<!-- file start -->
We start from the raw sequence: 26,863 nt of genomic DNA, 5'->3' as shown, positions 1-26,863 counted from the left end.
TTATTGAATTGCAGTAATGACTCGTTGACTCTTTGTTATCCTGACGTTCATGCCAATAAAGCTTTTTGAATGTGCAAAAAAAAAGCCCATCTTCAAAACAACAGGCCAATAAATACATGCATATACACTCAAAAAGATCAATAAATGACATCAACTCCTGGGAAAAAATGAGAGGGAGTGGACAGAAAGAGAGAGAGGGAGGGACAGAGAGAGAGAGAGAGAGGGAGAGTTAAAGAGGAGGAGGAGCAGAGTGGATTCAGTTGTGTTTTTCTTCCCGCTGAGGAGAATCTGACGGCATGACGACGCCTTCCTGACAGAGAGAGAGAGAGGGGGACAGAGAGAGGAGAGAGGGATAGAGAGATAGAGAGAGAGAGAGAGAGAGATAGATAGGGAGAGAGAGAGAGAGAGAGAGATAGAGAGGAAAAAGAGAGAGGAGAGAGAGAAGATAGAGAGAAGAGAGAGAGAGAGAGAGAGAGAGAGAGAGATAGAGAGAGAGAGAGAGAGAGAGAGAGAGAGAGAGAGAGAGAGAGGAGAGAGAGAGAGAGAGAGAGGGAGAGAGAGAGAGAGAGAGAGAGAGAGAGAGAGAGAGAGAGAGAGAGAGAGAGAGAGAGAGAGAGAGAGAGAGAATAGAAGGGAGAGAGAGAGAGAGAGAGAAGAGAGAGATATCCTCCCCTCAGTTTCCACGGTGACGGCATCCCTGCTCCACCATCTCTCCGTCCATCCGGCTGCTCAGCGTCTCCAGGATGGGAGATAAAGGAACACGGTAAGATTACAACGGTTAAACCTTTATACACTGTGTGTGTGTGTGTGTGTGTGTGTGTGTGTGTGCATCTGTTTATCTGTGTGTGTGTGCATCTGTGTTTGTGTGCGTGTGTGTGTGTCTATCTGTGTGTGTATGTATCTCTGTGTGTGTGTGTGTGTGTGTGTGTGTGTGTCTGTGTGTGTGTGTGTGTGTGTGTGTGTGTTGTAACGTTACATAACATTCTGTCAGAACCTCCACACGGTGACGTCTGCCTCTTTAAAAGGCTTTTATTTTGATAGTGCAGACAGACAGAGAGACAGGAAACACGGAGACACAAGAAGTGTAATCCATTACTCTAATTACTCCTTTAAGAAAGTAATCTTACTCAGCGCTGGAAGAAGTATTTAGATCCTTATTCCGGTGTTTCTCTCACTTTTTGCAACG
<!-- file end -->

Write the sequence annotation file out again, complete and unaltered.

We start from the raw sequence: 26,863 nt of genomic DNA, 5'->3' as shown, positions 1-26,863 counted from the left end.
TTATTGAATTGCAGTAATGACTCGTTGACTCTTTGTTATCCTGACGTTCATGCCAATAAAGCTTTTTGAATGTGCAAAAAAAAAGCCCATCTTCAAAACAACAGGCCAATAAATACATGCATATACACTCAAAAAGATCAATAAATGACATCAACTCCTGGGAAAAAATGAGAGGGAGTGGACAGAAAGAGAGAGAGGGAGGGACAGAGAGAGAGAGAGAGAGGGAGAGTTAAAGAGGAGGAGGAGCAGAGTGGATTCAGTTGTGTTTTTCTTCCCGCTGAGGAGAATCTGACGGCATGACGACGCCTTCCTGACAGAGAGAGAGAGAGGGGGACAGAGAGAGGAGAGAGGGATAGAGAGATAGAGAGAGAGAGAGAGAGAGATAGATAGGGAGAGAGAGAGAGAGAGAGAGATAGAGAGGAAAAAGAGAGAGGAGAGAGAGAAGATAGAGAGAAGAGAGAGAGAGAGAGAGAGAGAGAGAGAGATAGAGAGAGAGAGAGAGAGAGAGAGAGAGAGAGAGAGAGAGAGAGGAGAGAGAGAGAGAGAGAGAGGGAGAGAGAGAGAGAGAGAGAGAGAGAGAGAGAGAGAGAGAGAGAGAGAGAGAGAGAGAGAGAGAGAGAGAGAGAATAGAAGGGAGAGAGAGAGAGAGAGAGAAGAGAGAGATATCCTCCCCTCAGTTTCCACGGTGACGGCATCCCTGCTCCACCATCTCTCCGTCCATCCGGCTGCTCAGCGTCTCCAGGATGGGAGATAAAGGAACACGGTAAGATTACAACGGTTAAACCTTTATACACTGTGTGTGTGTGTGTGTGTGTGTGTGTGTGTGTGCATCTGTTTATCTGTGTGTGTGTGCATCTGTGTTTGTGTGCGTGTGTGTGTGTCTATCTGTGTGTGTATGTATCTCTGTGTGTGTGTGTGTGTGTGTGTGTGTGTGTCTGTGTGTGTGTGTGTGTGTGTGTGTGTGTTGTAACGTTACATAACATTCTGTCAGAACCTCCACACGGTGACGTCTGCCTCTTTAAAAGGCTTTTATTTTGATAGTGCAGACAGACAGAGAGACAGGAAACACGGAGACACAAGAAGTGTAATCCATTACTCTAATTACTCCTTTAAGAAAGTAATCTTACTCAGCGCTGGAAGAAGTATTTAGATCCTTATTCCGGTGTTTCTCTCACTTTTTGCAACG